POSTED: 4:39 a.m. HST, May 9, 2013
LAST UPDATED: 4:39 a.m. HST, May 9, 2013
The Office of Hawaiian Affairs is receiving $400,000 in federal grants to look for petroleum and hazardous substances on several former industrial sites in Kakaako that are among land parcels the state gave the agency to settle a ceded land claim.
The grants will be used to determine what cleanup work will be needed at six parcels, the U.S. Environmental Protection Agency said Wednesday.
The land is among 30 acres of waterfront property worth about $200 million. The state gave the land to the agency last year.
In exchange for the parcels, which are near downtown Honolulu and the Ward shopping area, OHA agreed to waive decades-old claims it had to money generated on land once owned by the Hawaiian monarchy. The monarchy lands house the Honolulu airport, state hospital, public housing projects and other facilities.
The grants are from an EPA fund for brownfields, which are former industrial sites contaminated by pollutants.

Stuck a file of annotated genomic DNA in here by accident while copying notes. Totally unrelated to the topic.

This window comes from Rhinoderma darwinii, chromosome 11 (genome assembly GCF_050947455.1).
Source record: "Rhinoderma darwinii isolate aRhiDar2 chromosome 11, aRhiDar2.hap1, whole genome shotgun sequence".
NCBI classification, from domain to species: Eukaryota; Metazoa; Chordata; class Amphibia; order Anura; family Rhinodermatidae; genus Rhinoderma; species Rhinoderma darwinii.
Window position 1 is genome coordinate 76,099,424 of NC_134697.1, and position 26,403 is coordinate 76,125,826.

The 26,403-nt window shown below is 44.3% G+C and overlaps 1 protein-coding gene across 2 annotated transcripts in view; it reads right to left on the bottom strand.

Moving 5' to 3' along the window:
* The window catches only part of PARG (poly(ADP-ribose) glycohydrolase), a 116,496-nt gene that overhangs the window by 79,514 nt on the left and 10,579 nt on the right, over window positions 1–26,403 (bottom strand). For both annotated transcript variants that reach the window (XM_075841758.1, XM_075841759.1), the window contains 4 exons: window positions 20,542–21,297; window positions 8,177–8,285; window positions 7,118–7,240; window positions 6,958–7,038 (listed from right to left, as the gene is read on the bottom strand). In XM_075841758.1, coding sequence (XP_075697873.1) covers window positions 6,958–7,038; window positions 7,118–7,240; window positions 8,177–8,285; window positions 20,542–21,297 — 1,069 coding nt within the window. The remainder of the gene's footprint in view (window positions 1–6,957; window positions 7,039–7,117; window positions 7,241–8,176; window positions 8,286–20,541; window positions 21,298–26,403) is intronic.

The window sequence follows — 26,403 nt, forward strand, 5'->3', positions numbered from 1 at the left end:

Some of the six parcels once housed a garbage incinerator and auto repair shop. Others are still home to a shipyard, office buildings and a marine research laboratory.
The EPA says the grants provide communities with funds to assess, cleanup and redevelop contaminated properties. The grants aim to boost local economies while protecting public health and the environment.
OHA received a total of 10 parcels in its settlement with the state. Trustees have said they expect the parcels — collectively called Kakaako Makai — to be part of the land base for a new Hawaiian nation.
The agency has said the lands will provide revenue for programs benefiting Native Hawaiians, including college scholarships, cultural events and efforts to preserve Hawaiian culture.
OHA says it will abide by the guiding principles of a master plan developed for the Kakaako area. The plan calls for open space, gathering places and shoreline access.